ALCS Yankees Tigers Baseball

Despite denials, writers continue to run with the “A-Rod was benched because he was flirting” story


Yesterday Bob Klapisch, with no support whatsoever beyond his own speculation, said it was “unquestionable” that the Yankees benched Alex Rodriguez for Game 3 and Game 4 of the ALCS because of that New York Post story about A-Rod giving his phone number to some women in the stands during Game 1.

Then this happened:

Pretty definitive, no?  Guess not! Because despite this, Ian O’Connor, likely bored during last night’s rain delay, wrote this:

So people want to know if this is personal between you and the bosses, if the New York Post story about you and the ball and the Game 1 women in the stands — a story confirmed by a team source — is inspiring them to hit you harder than the rest.

“I don’t want to overthink it,” you said to the reporters who surrounded you Wednesday evening. Later, you added, “I don’t want to speculate.”

Both answers sounded an awful lot like yes.

And Bill Plaschke, linking the Post story, tweeted this:

I’m struggling to remember another instance in which reporters simply ignored a straight on-the-record denial of a fact by general manager and chose instead to credit what is literally nothing more than a reporter’s speculation as if it were unequivocal fact.*

Really, even if Klapisch’s story had something as thin as “an anonymous Yankees source said …” or “people are telling me …” it would at least be one story against another, and reasonable minds might assume that Cashman’s denial was a P.R. thing. I know folks hate anonymous sources, but they often speak the truth precisely because they are anonymous. And GMs, I’m sorry to say, often lie.

But this is different. There isn’t even an anonymous source for the Klapisch/O’Connor/Plaschke narrative. It is a plain conclusion by reporters, treating their angle on it as though it were the law of gravity or thermodynamics or something and thus it was unnecessary to even attempt to show their work.  But this is not so — it is not at all evident that it went down like they say it did — and thus unless there is some compelling reason why they would not even cite a source in their stories, we are left no choice but to assume that the notion that A-Rod’s benching is punitive is purely invented. That it is given credit by them because they want it to be true — or think their readers want it to be true — because it’s more juicy and interesting than the Yankees benching A-Rod because he simply can’t hit at the moment and his manager has lost confidence in him.

Guys, I’m totally willing to believe the juicier version. All kinds of crazy stuff has happened with the Yankees in the past, so an angry phone call from, say, Randy Levine to Cashman ordering that A-Rod never take an at bat as a Yankee again due to the Post story is not something that is beyond the realm of possibility. I’m a blogger who loves muck. I’D EAT THAT CRAP UP!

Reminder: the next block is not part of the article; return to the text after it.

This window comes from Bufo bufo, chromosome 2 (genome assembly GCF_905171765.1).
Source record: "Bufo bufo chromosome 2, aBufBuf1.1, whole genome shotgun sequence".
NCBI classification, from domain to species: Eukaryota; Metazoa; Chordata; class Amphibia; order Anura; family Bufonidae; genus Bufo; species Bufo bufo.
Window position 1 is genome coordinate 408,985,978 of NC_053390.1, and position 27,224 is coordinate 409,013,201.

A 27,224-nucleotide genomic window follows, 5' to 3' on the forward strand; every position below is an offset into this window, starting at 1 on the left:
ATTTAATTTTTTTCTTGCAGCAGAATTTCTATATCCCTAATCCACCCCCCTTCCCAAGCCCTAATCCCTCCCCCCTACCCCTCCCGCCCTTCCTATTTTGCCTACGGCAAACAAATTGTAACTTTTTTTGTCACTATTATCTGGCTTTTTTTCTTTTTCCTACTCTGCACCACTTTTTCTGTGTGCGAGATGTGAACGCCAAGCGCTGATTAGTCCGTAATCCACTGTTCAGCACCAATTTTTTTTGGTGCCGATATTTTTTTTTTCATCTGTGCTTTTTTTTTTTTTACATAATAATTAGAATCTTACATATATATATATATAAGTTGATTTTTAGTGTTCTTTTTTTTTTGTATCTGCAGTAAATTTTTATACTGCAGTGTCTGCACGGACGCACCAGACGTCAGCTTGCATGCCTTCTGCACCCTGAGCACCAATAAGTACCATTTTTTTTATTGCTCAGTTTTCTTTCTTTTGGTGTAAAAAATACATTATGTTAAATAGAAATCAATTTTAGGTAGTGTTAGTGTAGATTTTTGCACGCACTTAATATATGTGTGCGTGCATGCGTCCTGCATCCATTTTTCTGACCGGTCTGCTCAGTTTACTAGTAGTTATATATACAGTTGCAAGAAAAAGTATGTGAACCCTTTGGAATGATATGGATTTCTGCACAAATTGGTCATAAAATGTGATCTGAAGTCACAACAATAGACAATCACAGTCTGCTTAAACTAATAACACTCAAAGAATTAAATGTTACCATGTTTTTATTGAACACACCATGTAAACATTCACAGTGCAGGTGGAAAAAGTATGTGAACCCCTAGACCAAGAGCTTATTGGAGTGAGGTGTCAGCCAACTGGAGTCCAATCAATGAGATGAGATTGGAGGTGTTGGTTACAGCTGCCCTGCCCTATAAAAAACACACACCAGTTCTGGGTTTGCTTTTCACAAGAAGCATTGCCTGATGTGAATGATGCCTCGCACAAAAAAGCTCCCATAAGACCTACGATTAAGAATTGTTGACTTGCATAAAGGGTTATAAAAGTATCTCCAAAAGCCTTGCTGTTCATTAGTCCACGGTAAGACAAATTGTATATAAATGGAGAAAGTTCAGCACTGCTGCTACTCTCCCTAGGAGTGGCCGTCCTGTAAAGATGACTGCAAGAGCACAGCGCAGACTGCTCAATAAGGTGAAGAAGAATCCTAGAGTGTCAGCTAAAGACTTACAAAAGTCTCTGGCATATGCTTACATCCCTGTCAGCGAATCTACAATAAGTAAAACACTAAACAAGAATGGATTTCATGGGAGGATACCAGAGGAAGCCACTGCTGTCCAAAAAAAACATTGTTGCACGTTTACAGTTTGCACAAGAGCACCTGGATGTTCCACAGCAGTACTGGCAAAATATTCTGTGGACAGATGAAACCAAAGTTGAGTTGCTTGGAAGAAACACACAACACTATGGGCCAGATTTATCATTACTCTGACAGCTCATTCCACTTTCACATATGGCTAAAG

But you gotta give me a reason to. You have to at least have something suggesting that it actually happened rather than to just assert it and hope that the hatred and bile for Alex Rodriguez that you and your brethren in the New York sporting press have so gleefully cultivated for the past eight years will give it credibility.  In the face of Brian Cashman’s straight denial, you have to actually get off you butt and find someone who will tell you, anonymously or not, that it actually went down like you’re saying it did.

Until then, journalistically speaking, you’re just trafficking in baloney. You’re flinging unfounded stuff that, if some blogger did it, you’d excoriate as bringing on he death of the Republic.

Cut it out. Get the story or get off it.

Note that it’s not just the benching that is getting this treatment. Despite Cashman’s straight denial of it, there has been and likely will continue to be a lot written about that debunked rumor Keith Olbermann floated yesterday regarding talks between the Marlins and the Yankees of an A-Rod trade. Indeed, O’Connor credits the rumor in his story as if it was not immediately denied by Cashman when it came out yesterday afternoon.

Joe Girardi is not a fan of Game 162 scheduling

Joe Girardi
Getty Images

The Yankees fell behind early to the Orioles on Sunday afternoon, a day after dropping both ends of Saturday’s doubleheader. Their game, as did every other game on Sunday with the exception of the Braves-Cardinals doubleheader, started at 3:05 or 3:10 EDT, a change Major League Baseball recently made to create fairness on the final day of the season.

Girardi is not a fan. Per the Associated Press:

It was cloudy at Camden Yards at 3:05 p.m., but late-afternoon games often make it difficult for batters to see pitches.

Girardi said, “Here’s the thing that bothers me: If it’s a sunny day you’re playing in shadows.”

He added, “If it’s the most important game of the year to get in, I don’t think that’s right.”

Understanding the idea is for every team to play at the same time, Girardi said, “Then play all night games.”

One wonders if MLB had scheduled Sunday’s slate of games for the night, if Girardi would have instead complained about batters losing fly balls in the stadium lights. Furthermore, both teams have to play in the same conditions.

Video: Ichiro Suzuki pitches an inning for the Marlins

Ichiro Suzuki
AP Photo

Marlins outfielder Ichiro Suzuki was given an opportunity to play a new position in Sunday’s series finale against the Phillies. After the Phillies rallied to take a 6-2 lead in the seventh, the Marlins let Suzuki take the hill in the eighth. And, in news that surprises no one, he was impressive.

Though Suzuki gave up a run on two hits, he flashed a fastball that hit the mid-80’s and a breaking ball with some bite.

Suzuki, who turns 42 years old later this month, is 65 hits of 3,000 in his major league career. The Marlins are interested in bringing him back in 2016.